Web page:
At the county extension service in the old downtown, I spent after-school hours in my mother’s office— the green-glass building next to the city farmers’ market held in the parking lot each week—the entrance lined with dark-stained oak cabinets, quarts of tomatoes, the perfectly suspended fruit-flesh in red liquid. Men holding Chinese food cartons of soil, like purses, from their gardens and farms. The soil needing to be fixed, the levels adjusted, they’d puzzle over results laid out like blueprints. My mother, a home economics agent, working upstairs in the demonstration hall and kitchen, the double-burner stove tops, the steaming silver pots. In her hairnet, a lab coat over her blazer and satin blouse. I sat in the chairs for the audience with my homework until she called me up to the platform to dip pH sticks to read the acid contents. I’d slip the skin off peaches, level tablespoons of salt for brines. My mother taught me each step: the maceration, the strawberry-rhubarb slurry heating to frothing, the sugar thermometer rising to the gelling temperature of precisely 220 degrees. My mother pouring the fruit into scalded jars, the room billowing with sweetness.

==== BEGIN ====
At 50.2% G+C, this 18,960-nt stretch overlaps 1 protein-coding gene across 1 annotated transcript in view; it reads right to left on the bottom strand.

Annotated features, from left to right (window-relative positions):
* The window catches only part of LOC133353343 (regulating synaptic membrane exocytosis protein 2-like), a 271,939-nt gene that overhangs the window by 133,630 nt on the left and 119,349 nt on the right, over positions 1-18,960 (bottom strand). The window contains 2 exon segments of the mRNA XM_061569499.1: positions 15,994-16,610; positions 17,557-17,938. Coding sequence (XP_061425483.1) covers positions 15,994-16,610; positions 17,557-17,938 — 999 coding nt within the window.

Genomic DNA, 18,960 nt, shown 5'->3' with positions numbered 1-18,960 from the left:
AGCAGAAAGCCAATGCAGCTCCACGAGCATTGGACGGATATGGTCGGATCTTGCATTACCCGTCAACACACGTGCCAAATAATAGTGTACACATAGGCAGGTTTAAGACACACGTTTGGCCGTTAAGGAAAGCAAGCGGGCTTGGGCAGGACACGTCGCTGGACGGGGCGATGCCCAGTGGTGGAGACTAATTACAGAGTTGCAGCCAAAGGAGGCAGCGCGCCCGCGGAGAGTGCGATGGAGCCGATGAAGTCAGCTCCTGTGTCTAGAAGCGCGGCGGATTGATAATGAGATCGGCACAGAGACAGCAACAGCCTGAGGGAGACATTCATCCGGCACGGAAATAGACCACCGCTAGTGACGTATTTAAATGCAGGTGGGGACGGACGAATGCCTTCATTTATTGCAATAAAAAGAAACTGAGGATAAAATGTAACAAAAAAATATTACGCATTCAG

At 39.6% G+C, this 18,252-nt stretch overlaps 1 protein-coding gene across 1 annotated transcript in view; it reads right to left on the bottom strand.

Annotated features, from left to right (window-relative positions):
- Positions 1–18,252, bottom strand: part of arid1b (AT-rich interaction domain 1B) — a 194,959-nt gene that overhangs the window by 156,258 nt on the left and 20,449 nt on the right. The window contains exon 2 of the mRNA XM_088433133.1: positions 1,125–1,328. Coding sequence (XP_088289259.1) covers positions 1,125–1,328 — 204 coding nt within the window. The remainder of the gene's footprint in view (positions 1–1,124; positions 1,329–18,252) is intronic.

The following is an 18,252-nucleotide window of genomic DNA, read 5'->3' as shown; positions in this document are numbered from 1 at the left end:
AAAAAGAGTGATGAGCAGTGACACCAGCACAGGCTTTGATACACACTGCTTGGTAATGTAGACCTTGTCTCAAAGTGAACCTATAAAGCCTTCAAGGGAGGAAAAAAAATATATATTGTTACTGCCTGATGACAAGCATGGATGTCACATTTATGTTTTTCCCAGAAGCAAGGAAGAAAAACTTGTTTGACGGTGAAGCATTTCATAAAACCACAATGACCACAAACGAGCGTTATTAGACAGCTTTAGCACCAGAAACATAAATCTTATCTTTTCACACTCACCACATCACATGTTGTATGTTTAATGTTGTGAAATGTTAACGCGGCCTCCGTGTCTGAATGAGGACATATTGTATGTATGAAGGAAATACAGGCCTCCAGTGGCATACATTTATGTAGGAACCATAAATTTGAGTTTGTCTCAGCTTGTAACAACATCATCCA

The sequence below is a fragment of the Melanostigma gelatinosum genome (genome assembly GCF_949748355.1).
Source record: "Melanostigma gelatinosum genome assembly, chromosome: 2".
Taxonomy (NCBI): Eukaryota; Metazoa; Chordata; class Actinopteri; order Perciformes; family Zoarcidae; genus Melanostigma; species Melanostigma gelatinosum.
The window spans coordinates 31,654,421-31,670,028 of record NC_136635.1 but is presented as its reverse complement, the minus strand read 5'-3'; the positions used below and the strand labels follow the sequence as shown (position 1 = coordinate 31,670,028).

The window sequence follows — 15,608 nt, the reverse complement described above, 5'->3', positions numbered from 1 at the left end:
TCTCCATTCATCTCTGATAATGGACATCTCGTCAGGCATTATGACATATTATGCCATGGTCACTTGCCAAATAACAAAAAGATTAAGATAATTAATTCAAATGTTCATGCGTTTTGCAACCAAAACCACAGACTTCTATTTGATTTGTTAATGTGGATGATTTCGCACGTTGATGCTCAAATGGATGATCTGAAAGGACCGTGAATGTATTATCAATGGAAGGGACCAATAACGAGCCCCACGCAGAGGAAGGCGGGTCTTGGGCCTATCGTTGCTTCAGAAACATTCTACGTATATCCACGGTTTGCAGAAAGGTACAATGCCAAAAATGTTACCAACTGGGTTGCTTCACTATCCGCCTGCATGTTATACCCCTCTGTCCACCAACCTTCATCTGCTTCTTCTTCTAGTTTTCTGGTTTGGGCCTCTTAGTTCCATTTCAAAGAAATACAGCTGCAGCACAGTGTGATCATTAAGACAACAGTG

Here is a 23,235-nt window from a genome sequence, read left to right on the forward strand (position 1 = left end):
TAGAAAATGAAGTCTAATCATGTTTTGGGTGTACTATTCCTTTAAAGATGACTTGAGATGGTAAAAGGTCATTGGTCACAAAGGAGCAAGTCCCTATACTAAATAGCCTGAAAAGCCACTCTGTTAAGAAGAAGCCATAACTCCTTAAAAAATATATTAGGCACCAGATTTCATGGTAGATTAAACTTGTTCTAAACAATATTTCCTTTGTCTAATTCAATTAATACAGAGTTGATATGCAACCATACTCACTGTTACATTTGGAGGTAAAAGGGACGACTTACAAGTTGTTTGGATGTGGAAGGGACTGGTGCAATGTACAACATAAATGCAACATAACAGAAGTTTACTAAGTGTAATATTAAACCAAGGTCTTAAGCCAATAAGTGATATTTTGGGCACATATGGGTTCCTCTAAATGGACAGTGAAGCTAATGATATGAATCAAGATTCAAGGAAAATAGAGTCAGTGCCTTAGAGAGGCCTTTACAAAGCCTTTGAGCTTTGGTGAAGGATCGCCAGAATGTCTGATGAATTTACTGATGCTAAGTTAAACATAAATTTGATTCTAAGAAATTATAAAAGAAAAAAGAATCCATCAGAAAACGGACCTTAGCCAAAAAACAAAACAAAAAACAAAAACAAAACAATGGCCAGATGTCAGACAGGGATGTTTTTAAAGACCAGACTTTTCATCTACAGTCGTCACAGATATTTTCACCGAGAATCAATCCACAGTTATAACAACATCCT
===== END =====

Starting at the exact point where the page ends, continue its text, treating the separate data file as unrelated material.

Copyright © 2017 Chanda Feldman. Used with permission of the author. This poem originally appeared in The Southern Review, Summer 2017.